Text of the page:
In the first article in this blog series, we looked at some of the challenges facing CIOs in relation to enterprise data storage. In this article, we’ll explore these challenges in more detail.
CIOs, seeking to deliver agility, improved operational efficiency, support for mobile and cloud platforms and services, and reduced costs, are facing a gathering storm of challenges raised by rapidly growing volumes of unstructured data, compounded by significant quantities of often decades-old siloed legacy data.
Cloud apps and platforms, and mobile devices and apps generate an ongoing flood of data that must be stored, secured, kept in accordance with legal and other regulations, and made available and shareable as required, yet kept from prying eyes. All while saving both CapEx and OpEx.
Data growth has become a near-permanent fixture in the five most commonly expressed high level IT priorities. That’s a result of the sheer rate at which data volumes are growing – ESG research has found that almost two-thirds of organisations experience data growth of at least 20% per annum, with 23% seeing annual growth rates of 50% or more.
The challenges arising from the sheer rate of new data generation are compounded by enormous amounts of unstructured legacy data. Dating back to various points in the organisation’s history, it may have originated on any of a variety of devices, including PCs and laptops, shared departmental drives, and removable devices such as memory sticks, hard drives and digital cameras.
It is estimated that 50% to 95% of all files are inactive, but still have value to be extracted. Architectural design, data, for example, is often retained for 30 years or longer, since building design approaches typically have no predetermined lifespan. Oil exploration companies keep seismic data for even longer periods, bringing new analytical tools to bear on old data to realise new value.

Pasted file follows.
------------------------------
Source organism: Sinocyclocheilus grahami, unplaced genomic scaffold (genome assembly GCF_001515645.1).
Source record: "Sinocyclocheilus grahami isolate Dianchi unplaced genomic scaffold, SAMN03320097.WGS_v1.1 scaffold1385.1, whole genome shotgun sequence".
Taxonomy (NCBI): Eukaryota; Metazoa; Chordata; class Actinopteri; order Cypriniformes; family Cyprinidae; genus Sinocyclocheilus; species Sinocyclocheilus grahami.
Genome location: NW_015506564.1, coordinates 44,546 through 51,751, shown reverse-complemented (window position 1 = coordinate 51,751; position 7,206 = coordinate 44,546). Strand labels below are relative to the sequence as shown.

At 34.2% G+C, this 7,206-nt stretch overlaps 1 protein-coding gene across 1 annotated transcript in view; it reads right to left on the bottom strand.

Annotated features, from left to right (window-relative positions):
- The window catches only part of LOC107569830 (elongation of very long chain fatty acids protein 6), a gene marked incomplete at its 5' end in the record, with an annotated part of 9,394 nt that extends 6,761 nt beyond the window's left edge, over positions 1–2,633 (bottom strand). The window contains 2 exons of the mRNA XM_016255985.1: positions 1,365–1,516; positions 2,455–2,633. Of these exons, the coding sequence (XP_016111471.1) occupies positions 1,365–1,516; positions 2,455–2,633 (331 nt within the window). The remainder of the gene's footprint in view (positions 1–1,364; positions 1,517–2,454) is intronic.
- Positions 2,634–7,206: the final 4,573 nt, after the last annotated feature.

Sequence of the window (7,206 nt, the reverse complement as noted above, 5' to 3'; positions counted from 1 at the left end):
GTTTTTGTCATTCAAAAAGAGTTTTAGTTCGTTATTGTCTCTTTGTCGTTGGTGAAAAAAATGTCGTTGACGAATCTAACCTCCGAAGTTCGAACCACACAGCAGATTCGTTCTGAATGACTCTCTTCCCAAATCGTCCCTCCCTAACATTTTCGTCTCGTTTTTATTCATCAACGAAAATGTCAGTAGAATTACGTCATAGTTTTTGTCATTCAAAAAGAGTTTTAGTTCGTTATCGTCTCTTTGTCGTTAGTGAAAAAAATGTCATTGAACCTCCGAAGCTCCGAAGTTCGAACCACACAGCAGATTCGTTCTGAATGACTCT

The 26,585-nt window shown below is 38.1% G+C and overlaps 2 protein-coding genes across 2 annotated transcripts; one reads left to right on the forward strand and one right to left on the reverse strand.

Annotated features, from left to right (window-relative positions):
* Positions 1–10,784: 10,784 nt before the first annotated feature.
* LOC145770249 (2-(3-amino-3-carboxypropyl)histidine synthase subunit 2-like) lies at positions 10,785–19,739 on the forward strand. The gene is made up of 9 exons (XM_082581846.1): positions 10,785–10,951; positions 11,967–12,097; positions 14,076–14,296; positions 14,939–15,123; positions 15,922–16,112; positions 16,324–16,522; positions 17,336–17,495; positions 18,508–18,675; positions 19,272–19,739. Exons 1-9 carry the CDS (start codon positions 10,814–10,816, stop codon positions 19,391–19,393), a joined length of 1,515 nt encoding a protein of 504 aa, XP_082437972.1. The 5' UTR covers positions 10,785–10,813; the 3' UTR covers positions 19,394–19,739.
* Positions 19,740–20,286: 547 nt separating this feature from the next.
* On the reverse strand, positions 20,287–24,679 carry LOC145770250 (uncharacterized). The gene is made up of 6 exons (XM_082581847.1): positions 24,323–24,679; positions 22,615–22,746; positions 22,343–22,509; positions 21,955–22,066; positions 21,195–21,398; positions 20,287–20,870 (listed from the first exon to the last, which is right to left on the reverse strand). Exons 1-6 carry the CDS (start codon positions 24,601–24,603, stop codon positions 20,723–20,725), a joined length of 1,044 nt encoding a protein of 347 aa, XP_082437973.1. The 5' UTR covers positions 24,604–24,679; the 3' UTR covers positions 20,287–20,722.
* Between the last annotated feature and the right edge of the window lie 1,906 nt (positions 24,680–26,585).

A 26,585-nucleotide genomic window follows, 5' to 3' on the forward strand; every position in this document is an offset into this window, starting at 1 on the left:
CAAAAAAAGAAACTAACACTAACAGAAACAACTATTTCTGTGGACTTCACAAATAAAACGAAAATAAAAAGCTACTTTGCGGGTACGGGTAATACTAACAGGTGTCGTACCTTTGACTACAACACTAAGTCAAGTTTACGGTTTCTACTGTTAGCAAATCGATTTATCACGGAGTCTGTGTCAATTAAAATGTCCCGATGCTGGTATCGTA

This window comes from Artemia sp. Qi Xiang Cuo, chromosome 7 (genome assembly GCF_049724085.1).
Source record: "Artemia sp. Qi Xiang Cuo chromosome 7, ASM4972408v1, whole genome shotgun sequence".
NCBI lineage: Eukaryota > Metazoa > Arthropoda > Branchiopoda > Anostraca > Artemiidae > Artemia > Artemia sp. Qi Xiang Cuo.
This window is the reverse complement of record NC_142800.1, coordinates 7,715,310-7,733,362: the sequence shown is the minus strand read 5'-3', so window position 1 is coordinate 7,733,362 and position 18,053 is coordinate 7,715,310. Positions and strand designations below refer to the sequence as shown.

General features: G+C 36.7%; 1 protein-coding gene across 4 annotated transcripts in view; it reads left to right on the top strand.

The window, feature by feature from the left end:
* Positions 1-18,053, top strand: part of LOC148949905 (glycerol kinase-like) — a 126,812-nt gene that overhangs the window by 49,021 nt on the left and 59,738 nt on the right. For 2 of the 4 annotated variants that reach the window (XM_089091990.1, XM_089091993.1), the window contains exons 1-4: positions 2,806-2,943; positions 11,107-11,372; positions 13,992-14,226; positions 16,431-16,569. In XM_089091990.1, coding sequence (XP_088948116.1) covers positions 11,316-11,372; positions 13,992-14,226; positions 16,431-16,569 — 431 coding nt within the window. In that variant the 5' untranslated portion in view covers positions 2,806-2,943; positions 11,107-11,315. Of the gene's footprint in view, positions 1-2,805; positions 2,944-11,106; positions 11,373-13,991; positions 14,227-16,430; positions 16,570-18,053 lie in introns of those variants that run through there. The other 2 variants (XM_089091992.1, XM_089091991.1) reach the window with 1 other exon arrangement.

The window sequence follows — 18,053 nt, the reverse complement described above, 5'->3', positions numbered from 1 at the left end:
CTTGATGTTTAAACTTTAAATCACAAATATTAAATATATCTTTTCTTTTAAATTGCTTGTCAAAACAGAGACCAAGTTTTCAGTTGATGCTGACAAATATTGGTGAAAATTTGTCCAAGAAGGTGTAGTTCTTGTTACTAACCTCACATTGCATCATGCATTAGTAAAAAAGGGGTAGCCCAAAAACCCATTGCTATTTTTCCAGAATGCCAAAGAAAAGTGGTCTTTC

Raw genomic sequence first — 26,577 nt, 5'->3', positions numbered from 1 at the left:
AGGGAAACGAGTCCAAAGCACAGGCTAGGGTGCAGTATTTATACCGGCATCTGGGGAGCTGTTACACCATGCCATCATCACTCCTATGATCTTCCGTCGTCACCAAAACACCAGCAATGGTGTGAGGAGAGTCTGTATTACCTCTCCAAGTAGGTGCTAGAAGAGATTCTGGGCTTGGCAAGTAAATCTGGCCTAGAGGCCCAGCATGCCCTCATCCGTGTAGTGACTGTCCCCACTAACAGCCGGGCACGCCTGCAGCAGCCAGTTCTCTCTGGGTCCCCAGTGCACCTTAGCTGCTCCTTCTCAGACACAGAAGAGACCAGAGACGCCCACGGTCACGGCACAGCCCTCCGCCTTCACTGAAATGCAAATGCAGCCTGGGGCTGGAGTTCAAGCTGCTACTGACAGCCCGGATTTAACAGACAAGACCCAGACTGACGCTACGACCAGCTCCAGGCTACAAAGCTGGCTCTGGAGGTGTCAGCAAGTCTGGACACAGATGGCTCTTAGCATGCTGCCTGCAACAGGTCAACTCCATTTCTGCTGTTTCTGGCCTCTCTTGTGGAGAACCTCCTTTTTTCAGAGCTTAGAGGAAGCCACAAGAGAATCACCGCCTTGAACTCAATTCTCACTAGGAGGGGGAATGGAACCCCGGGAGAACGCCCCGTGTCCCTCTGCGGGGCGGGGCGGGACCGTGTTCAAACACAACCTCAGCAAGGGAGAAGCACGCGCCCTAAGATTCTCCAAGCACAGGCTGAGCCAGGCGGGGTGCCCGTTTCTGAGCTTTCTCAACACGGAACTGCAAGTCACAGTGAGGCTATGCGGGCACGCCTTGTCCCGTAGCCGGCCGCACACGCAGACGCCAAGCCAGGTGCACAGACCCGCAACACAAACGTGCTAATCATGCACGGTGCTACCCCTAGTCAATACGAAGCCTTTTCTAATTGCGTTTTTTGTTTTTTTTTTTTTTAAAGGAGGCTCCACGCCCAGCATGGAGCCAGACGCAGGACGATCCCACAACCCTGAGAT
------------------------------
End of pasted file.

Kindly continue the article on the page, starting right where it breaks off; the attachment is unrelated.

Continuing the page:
Manufacturers routinely retain files for entire product lifecycles for legal, customer service and product innovation purposes, while marketing departments and agencies repackage old video content for new campaigns, perhaps for new content looking back at yesteryear.
Data like this cannot be deleted or, often, even archived. It typically holds significant business value and must remain accessible and shareable.
Cloud technology, mobile devices and apps have brought many benefits to users, enabling and simplifying a plethora of tasks that previously consumed significant time and effort – or were simply impossible. For IT, though, they have also raised the spectre of shadow IT, with line of business managers and users adopting applications, devices and platforms without involving or informing IT.
In many organisations, IT have no clear idea of what is in use, where or by whom. ESG’s cloud security research saw 65% of IT professionals reporting a moderate to significant number of shadow IT applications across their organisations. Shadow IT being what it is, it seems likely that the reality is worse.
Managing, controlling and securing the data generated by resources which the IT team cannot identify is clearly seriously challenging.